The earliest computers were women, who mapped out in graphite the distance between missiles and men. Then electronic panels at which women knelt, inventing new languages of calculation. Or, fitting cables into their proper holes: programming was not work until men came back from war to do it. We missiles simply have a natural affinity with other machines, they said.

They said she cannot or does not do it because it is difficult. I ask would it still be difficult if she had done it. What a man does breaks the bones, makes blood and sweat. Or separates the hands, shining with graphite, from the body.

Many initiatives exist to address the number of girls who are advanced computers destined to be outpaced by more virile technologies. These ask how can we make her do it although it is difficult. These assume it will be difficult once she does it. These ask how can we hack this, how can we make her more efficient. A better missile, pink and empowered. How can we help her dance across this floor, built from the metallic bones of the earliest computers. How can we dress her in graphite that glitters like diamonds when she twirls.





My alter ego sleeps on Google’s servers, fed by my every loving search, growing strong, fated to live long after I die. She wears my face, defined algorithmically, but I have never seen her. Google allows me a hazy glimpse, from a distance: she’s a woman, like me. Somewhere between 18 and 24 years old. Though she has no eyes she watches sci-fi and fantasy films, reads, looks at art; though she has no ears she listens to rock and folk music; though she has no voice she debates politics. Google tells me she loves American football, and I wonder what twist of data gave her this quirk, this sweet brave way in which she diverges from me, diverts surveillance, leads the advertisers astray. She watches TV game shows with no eyes, listens to the blues with no ears. Google will not tell me what pets she owns, only that she owns them, and I see a hundred dogs, marching bodiless through fiber optic cables. My alter ego is poreless with perfect hair and an athlete’s build, polished by searches for the coconut oil I forget to apply to my legs every morning. She dances past time through the search bar, watching me live and die, floating between what I’ve tried to learn and who I’ve tried to be.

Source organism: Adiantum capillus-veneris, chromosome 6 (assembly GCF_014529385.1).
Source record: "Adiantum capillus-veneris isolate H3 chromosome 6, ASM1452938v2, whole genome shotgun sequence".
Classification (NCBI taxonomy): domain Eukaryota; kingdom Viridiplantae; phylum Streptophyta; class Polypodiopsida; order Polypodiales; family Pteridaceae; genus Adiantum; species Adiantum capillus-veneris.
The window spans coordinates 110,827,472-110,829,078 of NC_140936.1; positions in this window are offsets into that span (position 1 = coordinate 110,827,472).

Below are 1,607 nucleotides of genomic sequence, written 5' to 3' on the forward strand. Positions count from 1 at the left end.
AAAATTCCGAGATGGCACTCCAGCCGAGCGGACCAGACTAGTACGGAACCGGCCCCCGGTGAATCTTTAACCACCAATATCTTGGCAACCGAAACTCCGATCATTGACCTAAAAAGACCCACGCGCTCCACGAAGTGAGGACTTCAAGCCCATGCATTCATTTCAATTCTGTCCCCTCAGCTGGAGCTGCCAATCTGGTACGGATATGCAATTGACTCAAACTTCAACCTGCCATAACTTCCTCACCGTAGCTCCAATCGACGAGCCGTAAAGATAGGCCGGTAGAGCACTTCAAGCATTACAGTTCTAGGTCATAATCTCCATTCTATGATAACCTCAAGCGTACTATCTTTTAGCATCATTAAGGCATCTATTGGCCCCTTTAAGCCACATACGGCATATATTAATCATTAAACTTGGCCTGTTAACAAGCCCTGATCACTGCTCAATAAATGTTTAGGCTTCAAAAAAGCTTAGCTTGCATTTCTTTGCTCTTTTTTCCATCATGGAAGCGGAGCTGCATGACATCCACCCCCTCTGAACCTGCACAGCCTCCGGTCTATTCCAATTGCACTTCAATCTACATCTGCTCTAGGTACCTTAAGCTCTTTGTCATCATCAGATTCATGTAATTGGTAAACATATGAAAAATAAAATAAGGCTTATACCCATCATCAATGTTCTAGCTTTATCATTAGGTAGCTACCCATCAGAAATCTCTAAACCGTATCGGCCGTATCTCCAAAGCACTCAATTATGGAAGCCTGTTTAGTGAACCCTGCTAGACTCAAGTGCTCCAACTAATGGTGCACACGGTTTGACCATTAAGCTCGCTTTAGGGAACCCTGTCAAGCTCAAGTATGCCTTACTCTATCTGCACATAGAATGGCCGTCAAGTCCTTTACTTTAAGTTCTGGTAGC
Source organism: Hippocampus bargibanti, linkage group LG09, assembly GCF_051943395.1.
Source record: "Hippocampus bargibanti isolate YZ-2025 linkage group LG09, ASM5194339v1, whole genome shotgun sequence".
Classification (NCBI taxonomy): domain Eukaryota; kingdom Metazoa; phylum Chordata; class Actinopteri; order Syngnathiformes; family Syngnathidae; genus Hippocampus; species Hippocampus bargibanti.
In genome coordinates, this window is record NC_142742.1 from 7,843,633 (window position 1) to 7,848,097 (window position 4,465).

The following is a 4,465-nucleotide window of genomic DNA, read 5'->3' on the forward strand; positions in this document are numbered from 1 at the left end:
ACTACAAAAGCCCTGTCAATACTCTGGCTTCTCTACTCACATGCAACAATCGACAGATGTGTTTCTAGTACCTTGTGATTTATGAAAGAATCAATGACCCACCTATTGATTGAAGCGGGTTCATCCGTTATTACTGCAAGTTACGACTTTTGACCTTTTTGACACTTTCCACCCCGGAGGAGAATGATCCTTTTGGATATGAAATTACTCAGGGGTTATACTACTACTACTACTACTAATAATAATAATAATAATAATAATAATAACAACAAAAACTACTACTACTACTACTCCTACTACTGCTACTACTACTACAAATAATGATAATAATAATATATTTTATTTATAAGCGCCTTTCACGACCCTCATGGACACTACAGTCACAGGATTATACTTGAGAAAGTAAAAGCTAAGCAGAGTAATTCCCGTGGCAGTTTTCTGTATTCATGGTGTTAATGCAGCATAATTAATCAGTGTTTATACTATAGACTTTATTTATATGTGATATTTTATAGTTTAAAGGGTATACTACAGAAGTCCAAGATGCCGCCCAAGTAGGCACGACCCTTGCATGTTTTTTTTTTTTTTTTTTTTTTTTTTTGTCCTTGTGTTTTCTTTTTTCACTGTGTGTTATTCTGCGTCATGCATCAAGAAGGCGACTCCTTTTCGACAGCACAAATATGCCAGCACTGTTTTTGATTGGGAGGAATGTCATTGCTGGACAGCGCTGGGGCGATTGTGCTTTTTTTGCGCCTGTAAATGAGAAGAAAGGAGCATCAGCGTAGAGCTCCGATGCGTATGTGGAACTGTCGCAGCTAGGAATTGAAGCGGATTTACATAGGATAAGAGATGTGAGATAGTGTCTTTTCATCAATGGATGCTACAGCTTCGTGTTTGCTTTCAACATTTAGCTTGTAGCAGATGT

The Blackout

Soon today will be absorbed into all of those other days. And these words into oblivion.

Nervous System

The neurologist says, The world must be dreamed
before it can be seen—